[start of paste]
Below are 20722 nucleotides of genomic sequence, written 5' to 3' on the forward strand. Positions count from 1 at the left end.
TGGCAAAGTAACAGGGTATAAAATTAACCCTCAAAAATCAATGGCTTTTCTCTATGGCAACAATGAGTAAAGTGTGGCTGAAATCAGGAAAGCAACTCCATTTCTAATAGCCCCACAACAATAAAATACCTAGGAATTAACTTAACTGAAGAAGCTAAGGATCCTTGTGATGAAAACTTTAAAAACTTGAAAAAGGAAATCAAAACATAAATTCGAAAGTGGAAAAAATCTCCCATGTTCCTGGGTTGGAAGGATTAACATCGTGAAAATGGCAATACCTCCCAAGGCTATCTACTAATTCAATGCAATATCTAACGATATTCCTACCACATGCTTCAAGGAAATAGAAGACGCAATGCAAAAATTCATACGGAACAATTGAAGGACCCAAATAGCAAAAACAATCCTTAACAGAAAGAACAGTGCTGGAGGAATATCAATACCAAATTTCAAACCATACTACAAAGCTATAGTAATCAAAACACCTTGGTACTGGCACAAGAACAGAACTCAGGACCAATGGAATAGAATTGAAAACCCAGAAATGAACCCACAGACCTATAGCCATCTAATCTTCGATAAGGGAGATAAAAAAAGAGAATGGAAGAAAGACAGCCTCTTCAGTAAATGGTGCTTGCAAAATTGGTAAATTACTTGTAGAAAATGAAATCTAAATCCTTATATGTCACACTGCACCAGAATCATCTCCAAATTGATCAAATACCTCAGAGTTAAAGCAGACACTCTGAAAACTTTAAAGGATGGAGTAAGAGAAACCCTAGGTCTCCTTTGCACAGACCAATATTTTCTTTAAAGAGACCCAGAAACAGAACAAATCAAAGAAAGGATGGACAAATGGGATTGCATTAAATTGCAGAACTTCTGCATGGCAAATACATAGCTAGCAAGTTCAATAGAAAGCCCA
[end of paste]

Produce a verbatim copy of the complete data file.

Below are 20722 nucleotides of genomic sequence, written 5' to 3' on the forward strand. Positions count from 1 at the left end.
TGGCAAAGTAACAGGGTATAAAATTAACCCTCAAAAATCAATGGCTTTTCTCTATGGCAACAATGAGTAAAGTGTGGCTGAAATCAGGAAAGCAACTCCATTTCTAATAGCCCCACAACAATAAAATACCTAGGAATTAACTTAACTGAAGAAGCTAAGGATCCTTGTGATGAAAACTTTAAAAACTTGAAAAAGGAAATCAAAACATAAATTCGAAAGTGGAAAAAATCTCCCATGTTCCTGGGTTGGAAGGATTAACATCGTGAAAATGGCAATACCTCCCAAGGCTATCTACTAATTCAATGCAATATCTAACGATATTCCTACCACATGCTTCAAGGAAATAGAAGACGCAATGCAAAAATTCATACGGAACAATTGAAGGACCCAAATAGCAAAAACAATCCTTAACAGAAAGAACAGTGCTGGAGGAATATCAATACCAAATTTCAAACCATACTACAAAGCTATAGTAATCAAAACACCTTGGTACTGGCACAAGAACAGAACTCAGGACCAATGGAATAGAATTGAAAACCCAGAAATGAACCCACAGACCTATAGCCATCTAATCTTCGATAAGGGAGATAAAAAAAGAGAATGGAAGAAAGACAGCCTCTTCAGTAAATGGTGCTTGCAAAATTGGTAAATTACTTGTAGAAAATGAAATCTAAATCCTTATATGTCACACTGCACCAGAATCATCTCCAAATTGATCAAATACCTCAGAGTTAAAGCAGACACTCTGAAAACTTTAAAGGATGGAGTAAGAGAAACCCTAGGTCTCCTTTGCACAGACCAATATTTTCTTTAAAGAGACCCAGAAACAGAACAAATCAAAGAAAGGATGGACAAATGGGATTGCATTAAATTGCAGAACTTCTGCATGGCAAATACATAGCTAGCAAGTTCAATAGAAAGCCCA